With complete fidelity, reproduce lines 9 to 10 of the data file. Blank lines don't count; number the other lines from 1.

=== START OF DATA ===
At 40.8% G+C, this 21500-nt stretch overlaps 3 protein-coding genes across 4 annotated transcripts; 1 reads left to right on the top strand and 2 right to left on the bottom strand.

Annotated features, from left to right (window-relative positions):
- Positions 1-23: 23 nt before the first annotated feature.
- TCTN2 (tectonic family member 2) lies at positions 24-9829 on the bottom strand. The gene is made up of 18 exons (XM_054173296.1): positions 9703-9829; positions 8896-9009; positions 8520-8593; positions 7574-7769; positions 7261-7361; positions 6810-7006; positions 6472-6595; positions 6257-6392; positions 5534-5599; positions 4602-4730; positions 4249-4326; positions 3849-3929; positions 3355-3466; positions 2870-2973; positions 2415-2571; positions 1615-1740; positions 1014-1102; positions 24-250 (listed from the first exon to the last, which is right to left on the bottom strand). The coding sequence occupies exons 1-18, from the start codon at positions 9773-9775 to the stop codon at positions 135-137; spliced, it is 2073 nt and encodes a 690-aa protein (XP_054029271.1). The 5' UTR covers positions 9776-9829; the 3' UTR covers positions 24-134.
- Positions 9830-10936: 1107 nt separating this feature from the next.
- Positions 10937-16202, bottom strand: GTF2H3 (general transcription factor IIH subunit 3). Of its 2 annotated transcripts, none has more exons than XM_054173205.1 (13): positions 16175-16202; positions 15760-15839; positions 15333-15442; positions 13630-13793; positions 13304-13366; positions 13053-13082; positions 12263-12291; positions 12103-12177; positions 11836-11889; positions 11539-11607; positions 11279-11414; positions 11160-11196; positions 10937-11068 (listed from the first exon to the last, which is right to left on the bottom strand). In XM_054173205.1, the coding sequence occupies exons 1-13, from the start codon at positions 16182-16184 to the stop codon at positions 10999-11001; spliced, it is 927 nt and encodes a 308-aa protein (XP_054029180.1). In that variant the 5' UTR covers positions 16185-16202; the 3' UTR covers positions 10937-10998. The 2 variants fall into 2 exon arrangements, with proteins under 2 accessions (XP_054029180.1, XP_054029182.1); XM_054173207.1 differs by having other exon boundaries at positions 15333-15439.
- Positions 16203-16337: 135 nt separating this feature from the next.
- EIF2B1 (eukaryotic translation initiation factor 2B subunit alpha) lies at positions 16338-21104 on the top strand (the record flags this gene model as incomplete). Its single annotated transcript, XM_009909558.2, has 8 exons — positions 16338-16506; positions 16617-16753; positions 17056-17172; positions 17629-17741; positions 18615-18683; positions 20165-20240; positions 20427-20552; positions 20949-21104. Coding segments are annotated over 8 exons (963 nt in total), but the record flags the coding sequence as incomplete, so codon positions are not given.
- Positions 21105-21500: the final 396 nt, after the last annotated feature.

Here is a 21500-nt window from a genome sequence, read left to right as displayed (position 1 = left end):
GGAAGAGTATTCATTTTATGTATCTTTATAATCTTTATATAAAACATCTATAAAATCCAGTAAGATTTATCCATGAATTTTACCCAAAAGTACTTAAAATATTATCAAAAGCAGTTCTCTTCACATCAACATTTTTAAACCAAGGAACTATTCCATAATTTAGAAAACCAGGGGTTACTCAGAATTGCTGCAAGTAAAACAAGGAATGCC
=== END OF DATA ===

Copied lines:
- Positions 21105-21500: the final 396 nt, after the last annotated feature.

Here is a 21500-nt window from a genome sequence, read left to right as displayed (position 1 = left end):